Some might argue a president shouldn’t need a small army of policy wonks to enact his agenda, but if you want to change how government operates, overcome the permanent bureaucracy, and are wary about a “deep state,” you had better get your own people in place. When the history of this administration is written, it is likely that one conclusion will be that they unnecessarily impeded themselves with their own disorganization.
Here Comes $4 Million in Ads Hitting McCaskill and Donnelly
Americans for Prosperity, part of the Koch brothers network, will launch a major ad campaign in Missouri and Indiana beginning Thursday, hitting Senators Joe Donnelly and Claire McCaskill over “broken promises on tax reform.”
AFP will spend $4 million in TV and digital ads.
“Joe Donnelly and Claire McCaskill promised tax reform for years but chose partisan politics over Indiana and Missouri families when they had a once-in-a-generation opportunity to provide tax relief,” AFP President Tim Phillips said in a released statement. “Americans deserve better, which is why AFP is committed to ensuring citizens see the pro-growth benefits of tax reform despite dismissals and deception from ‘no’ votes like Donnelly and McCaskill.”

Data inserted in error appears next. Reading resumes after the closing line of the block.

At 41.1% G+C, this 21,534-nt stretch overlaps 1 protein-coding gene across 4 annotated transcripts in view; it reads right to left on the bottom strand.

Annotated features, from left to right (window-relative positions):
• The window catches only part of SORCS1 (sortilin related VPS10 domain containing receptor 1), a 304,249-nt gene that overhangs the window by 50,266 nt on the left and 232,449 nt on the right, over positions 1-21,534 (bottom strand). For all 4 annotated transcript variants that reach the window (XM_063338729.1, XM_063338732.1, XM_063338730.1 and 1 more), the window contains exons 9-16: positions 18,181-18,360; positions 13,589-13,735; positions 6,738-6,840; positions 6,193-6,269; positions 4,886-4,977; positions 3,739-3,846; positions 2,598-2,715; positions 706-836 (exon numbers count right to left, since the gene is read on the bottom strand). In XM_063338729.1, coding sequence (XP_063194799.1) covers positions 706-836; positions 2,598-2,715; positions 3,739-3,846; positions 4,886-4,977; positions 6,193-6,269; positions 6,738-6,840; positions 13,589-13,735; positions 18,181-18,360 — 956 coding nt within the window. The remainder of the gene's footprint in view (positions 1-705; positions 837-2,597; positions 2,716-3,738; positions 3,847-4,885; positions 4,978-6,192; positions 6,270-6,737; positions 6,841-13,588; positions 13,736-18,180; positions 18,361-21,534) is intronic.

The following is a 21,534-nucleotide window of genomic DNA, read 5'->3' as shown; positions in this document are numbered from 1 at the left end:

Tackling America’s Crisis of Responsibility
There are a lot of wise words in David Bahnsen’s new book, Crisis of Responsibility: Our Cultural Addiction to Blame and How You Can Cure It. But two of my favorite passages are this . . .